YANGON — Polls have closed in Myanmar after millions cast their ballots in an election pitting the army-backed establishment against an opposition led by Aung San Suu Kyi, in the country's first fully contested polls in 25 years.
Downtown Yangon was quiet on Sunday night as voters stayed indoors to follow election results.
Several hundred supporters of Aung San Suu Kyi's National League for Democracy party gathered outside the main party headquarters in a Yangon suburb, braving rainstorms and heavy traffic.
"I am here to watch history being made," said Ko Koo, who despite the pouring rain joined in on the festive atmosphere, dancing and singing with hundreds of others.
Final election results were not due for several weeks, but state television showed the NLD leading by heavy margins in certain constituencies while other areas were too close to call.
The NLD released a statement late on Sunday urging supporters to accept election results without exception.
A new government will not be formed until March, when the current administration's term expires.
Human Rights Watch, which has several observers throughout the country, said late Sunday that there had been "no major issues" during the voting process.
"So far we have not received any reports of violence or fraud," said Phil Robertson, Deputy Director of HRW's Asia Division. "We haven't seen anything that we are worried about right now."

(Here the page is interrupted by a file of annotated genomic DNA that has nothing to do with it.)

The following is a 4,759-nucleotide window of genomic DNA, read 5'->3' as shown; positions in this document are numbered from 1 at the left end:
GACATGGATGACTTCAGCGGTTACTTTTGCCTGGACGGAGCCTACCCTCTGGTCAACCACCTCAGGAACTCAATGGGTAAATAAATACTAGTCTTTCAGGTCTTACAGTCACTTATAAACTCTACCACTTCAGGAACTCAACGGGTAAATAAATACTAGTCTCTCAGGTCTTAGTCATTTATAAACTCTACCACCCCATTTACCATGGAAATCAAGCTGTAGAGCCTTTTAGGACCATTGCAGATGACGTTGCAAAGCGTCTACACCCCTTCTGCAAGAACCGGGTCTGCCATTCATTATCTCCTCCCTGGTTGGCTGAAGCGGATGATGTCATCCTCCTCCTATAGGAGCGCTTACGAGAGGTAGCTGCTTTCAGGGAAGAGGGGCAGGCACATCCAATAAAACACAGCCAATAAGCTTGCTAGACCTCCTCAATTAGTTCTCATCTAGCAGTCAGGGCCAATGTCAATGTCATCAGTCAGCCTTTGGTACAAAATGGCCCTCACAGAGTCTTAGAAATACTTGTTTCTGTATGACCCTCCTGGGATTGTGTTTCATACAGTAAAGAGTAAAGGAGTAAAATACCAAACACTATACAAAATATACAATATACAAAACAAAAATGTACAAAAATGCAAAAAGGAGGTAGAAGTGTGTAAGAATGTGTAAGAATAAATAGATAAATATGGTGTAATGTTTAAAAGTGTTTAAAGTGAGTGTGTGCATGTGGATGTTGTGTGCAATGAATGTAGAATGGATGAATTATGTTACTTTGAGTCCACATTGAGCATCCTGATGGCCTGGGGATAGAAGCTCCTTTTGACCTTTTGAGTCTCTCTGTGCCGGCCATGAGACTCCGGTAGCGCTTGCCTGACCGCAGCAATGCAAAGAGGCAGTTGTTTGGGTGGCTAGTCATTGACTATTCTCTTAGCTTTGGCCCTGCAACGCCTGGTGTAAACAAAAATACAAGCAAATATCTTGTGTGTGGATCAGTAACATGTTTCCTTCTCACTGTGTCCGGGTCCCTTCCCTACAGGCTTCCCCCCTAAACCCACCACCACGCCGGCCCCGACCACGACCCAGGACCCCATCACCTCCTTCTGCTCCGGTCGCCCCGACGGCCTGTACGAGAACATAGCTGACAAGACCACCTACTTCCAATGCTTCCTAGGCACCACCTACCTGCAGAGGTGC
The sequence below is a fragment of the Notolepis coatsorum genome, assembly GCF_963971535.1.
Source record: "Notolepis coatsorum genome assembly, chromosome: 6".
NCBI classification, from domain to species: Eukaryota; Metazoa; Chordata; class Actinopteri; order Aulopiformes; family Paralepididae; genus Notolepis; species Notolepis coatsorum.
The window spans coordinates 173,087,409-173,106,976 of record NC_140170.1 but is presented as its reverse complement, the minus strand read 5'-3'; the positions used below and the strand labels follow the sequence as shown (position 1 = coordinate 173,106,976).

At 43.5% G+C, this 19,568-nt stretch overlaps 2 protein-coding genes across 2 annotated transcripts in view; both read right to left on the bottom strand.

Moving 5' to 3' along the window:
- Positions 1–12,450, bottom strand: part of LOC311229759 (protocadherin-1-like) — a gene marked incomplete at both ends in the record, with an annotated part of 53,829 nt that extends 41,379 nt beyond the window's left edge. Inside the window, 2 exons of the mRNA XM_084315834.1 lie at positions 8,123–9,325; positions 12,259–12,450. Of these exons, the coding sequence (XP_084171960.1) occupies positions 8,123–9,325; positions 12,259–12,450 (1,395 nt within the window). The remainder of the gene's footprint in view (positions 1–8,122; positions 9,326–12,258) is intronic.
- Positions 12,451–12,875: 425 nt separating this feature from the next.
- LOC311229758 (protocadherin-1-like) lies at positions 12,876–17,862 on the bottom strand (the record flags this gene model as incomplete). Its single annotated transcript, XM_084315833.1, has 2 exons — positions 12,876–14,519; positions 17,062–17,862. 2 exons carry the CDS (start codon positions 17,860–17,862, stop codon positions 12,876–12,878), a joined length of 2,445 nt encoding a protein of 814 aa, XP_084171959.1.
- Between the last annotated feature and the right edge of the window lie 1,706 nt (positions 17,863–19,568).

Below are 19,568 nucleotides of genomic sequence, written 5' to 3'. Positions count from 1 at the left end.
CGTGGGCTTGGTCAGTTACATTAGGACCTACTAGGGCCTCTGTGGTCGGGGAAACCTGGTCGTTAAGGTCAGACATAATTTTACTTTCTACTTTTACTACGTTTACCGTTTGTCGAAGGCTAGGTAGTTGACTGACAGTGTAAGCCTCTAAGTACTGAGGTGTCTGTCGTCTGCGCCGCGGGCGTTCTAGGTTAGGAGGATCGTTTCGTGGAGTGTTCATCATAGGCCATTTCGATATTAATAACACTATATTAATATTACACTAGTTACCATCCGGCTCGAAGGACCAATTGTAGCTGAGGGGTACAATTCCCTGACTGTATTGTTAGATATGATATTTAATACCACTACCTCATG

Earlier on Sunday, opposition leader Suu Kyi – who has expressed concern over the long gap between the polls and the new government – cast her ballot in a school building near her home in Yangon, in front of crowds of supporters and hundreds of foreign journalists.
Her National League for Democracy (NLD) party is hoping to win enough seats to overturn decades of military or military-backed rule, but would require over two-thirds of the contested seats to win a parliamentary majority.
The last time the NLD contested elections, in 1990, it won a landslide victory that was later disqualified by the military. The party boycotted the last polls in 2010.
Nobel Peace Prize laureate Suu Kyi arrived at the polling station in Yangon wearing red – her party's colour – to the cheers and cries of supporters, and flanked by bodyguards.
Even though she is constitutionally barred from becoming president, the country's top post, Suu Kyi said earlier in the week that she would "run the government" if her party wins.
Local television showed incumbent President Thein Sein of the ruling army-backed Union Solidarity and Development Party (USDP) arriving to vote at a polling station in Naypyidaw, the country's administrative capital.
Thein Sein told reporters that he was prepared to accept the result of the elections, even if the USDP loses.
"We have to respect the will of the voters," he said.
The USDP has ruled the country for the last five years, and has campaigned on a message of continuity and stability.
With many former army figures among its leadership, the USDP has argued that only it can tread the path to democracy under the watch of a distrusting military.
"We must lead the country at least five more years so that the transition process stays peaceful," said Hla Swe, a former army officer and a sitting member of parliament for the USDP.
Story: DPA / By Cod Satrusayang and Kyaw Lynn